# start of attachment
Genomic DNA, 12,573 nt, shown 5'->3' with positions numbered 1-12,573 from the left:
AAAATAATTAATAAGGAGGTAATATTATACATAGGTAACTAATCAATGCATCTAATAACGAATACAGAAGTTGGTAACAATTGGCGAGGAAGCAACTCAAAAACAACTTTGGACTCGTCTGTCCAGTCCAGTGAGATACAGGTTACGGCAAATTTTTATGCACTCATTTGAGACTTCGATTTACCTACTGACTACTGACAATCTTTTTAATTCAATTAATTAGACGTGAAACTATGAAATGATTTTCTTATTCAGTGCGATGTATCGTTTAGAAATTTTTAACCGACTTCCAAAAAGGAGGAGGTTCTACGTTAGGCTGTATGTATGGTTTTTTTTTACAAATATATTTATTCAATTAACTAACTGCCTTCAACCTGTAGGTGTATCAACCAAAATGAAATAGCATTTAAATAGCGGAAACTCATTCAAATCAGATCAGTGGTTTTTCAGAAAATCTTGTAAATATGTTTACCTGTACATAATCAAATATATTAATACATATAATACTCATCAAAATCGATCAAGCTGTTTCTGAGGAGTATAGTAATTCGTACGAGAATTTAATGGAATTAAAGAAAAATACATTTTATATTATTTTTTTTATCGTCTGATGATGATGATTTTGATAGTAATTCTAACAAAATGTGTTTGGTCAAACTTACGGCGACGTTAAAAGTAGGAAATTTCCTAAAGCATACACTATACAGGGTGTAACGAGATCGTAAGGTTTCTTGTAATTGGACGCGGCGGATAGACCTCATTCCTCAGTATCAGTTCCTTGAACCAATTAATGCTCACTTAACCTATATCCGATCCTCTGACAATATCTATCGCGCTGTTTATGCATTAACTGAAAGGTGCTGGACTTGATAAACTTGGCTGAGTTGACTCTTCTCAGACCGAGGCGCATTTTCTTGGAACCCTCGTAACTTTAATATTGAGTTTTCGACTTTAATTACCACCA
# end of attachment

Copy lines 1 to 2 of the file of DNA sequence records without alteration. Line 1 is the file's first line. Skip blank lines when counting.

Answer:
Genomic DNA, 12,573 nt, shown 5'->3' with positions numbered 1-12,573 from the left:
AAAATAATTAATAAGGAGGTAATATTATACATAGGTAACTAATCAATGCATCTAATAACGAATACAGAAGTTGGTAACAATTGGCGAGGAAGCAACTCAAAAACAACTTTGGACTCGTCTGTCCAGTCCAGTGAGATACAGGTTACGGCAAATTTTTATGCACTCATTTGAGACTTCGATTTACCTACTGACTACTGACAATCTTTTTAATTCAATTAATTAGACGTGAAACTATGAAATGATTTTCTTATTCAGTGCGATGTATCGTTTAGAAATTTTTAACCGACTTCCAAAAAGGAGGAGGTTCTACGTTAGGCTGTATGTATGGTTTTTTTTTACAAATATATTTATTCAATTAACTAACTGCCTTCAACCTGTAGGTGTATCAACCAAAATGAAATAGCATTTAAATAGCGGAAACTCATTCAAATCAGATCAGTGGTTTTTCAGAAAATCTTGTAAATATGTTTACCTGTACATAATCAAATATATTAATACATATAATACTCATCAAAATCGATCAAGCTGTTTCTGAGGAGTATAGTAATTCGTACGAGAATTTAATGGAATTAAAGAAAAATACATTTTATATTATTTTTTTTATCGTCTGATGATGATGATTTTGATAGTAATTCTAACAAAATGTGTTTGGTCAAACTTACGGCGACGTTAAAAGTAGGAAATTTCCTAAAGCATACACTATACAGGGTGTAACGAGATCGTAAGGTTTCTTGTAATTGGACGCGGCGGATAGACCTCATTCCTCAGTATCAGTTCCTTGAACCAATTAATGCTCACTTAACCTATATCCGATCCTCTGACAATATCTATCGCGCTGTTTATGCATTAACTGAAAGGTGCTGGACTTGATAAACTTGGCTGAGTTGACTCTTCTCAGACCGAGGCGCATTTTCTTGGAACCCTCGTAACTTTAATATTGAGTTTTCGACTTTAATTACCACCA